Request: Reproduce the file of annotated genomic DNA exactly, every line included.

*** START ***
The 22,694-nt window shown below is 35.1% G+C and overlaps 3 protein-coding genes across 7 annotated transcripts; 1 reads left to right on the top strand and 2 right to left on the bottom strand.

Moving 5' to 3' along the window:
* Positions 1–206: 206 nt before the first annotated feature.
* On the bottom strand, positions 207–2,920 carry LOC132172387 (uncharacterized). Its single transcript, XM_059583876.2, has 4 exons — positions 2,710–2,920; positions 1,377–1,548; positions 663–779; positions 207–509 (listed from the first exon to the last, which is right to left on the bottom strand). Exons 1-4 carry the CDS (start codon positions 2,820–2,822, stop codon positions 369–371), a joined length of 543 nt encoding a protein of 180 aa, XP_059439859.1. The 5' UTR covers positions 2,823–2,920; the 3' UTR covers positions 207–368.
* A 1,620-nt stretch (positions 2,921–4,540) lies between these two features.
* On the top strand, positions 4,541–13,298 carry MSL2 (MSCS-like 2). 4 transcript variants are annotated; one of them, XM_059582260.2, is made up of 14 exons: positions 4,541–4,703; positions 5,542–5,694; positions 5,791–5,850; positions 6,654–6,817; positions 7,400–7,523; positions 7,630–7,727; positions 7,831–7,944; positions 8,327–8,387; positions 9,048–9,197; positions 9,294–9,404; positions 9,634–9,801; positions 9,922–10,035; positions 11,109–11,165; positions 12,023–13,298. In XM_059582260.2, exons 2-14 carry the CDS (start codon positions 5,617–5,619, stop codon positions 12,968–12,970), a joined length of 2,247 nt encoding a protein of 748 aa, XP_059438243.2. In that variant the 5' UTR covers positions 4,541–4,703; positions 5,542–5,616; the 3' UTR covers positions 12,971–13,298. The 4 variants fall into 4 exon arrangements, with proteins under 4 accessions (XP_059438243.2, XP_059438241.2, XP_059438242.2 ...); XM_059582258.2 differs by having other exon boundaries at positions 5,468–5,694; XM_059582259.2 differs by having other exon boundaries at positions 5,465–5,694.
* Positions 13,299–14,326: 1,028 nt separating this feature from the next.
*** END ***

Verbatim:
The 22,694-nt window shown below is 35.1% G+C and overlaps 3 protein-coding genes across 7 annotated transcripts; 1 reads left to right on the top strand and 2 right to left on the bottom strand.

Moving 5' to 3' along the window:
* Positions 1–206: 206 nt before the first annotated feature.
* On the bottom strand, positions 207–2,920 carry LOC132172387 (uncharacterized). Its single transcript, XM_059583876.2, has 4 exons — positions 2,710–2,920; positions 1,377–1,548; positions 663–779; positions 207–509 (listed from the first exon to the last, which is right to left on the bottom strand). Exons 1-4 carry the CDS (start codon positions 2,820–2,822, stop codon positions 369–371), a joined length of 543 nt encoding a protein of 180 aa, XP_059439859.1. The 5' UTR covers positions 2,823–2,920; the 3' UTR covers positions 207–368.
* A 1,620-nt stretch (positions 2,921–4,540) lies between these two features.
* On the top strand, positions 4,541–13,298 carry MSL2 (MSCS-like 2). 4 transcript variants are annotated; one of them, XM_059582260.2, is made up of 14 exons: positions 4,541–4,703; positions 5,542–5,694; positions 5,791–5,850; positions 6,654–6,817; positions 7,400–7,523; positions 7,630–7,727; positions 7,831–7,944; positions 8,327–8,387; positions 9,048–9,197; positions 9,294–9,404; positions 9,634–9,801; positions 9,922–10,035; positions 11,109–11,165; positions 12,023–13,298. In XM_059582260.2, exons 2-14 carry the CDS (start codon positions 5,617–5,619, stop codon positions 12,968–12,970), a joined length of 2,247 nt encoding a protein of 748 aa, XP_059438243.2. In that variant the 5' UTR covers positions 4,541–4,703; positions 5,542–5,616; the 3' UTR covers positions 12,971–13,298. The 4 variants fall into 4 exon arrangements, with proteins under 4 accessions (XP_059438243.2, XP_059438241.2, XP_059438242.2 ...); XM_059582258.2 differs by having other exon boundaries at positions 5,468–5,694; XM_059582259.2 differs by having other exon boundaries at positions 5,465–5,694.
* Positions 13,299–14,326: 1,028 nt separating this feature from the next.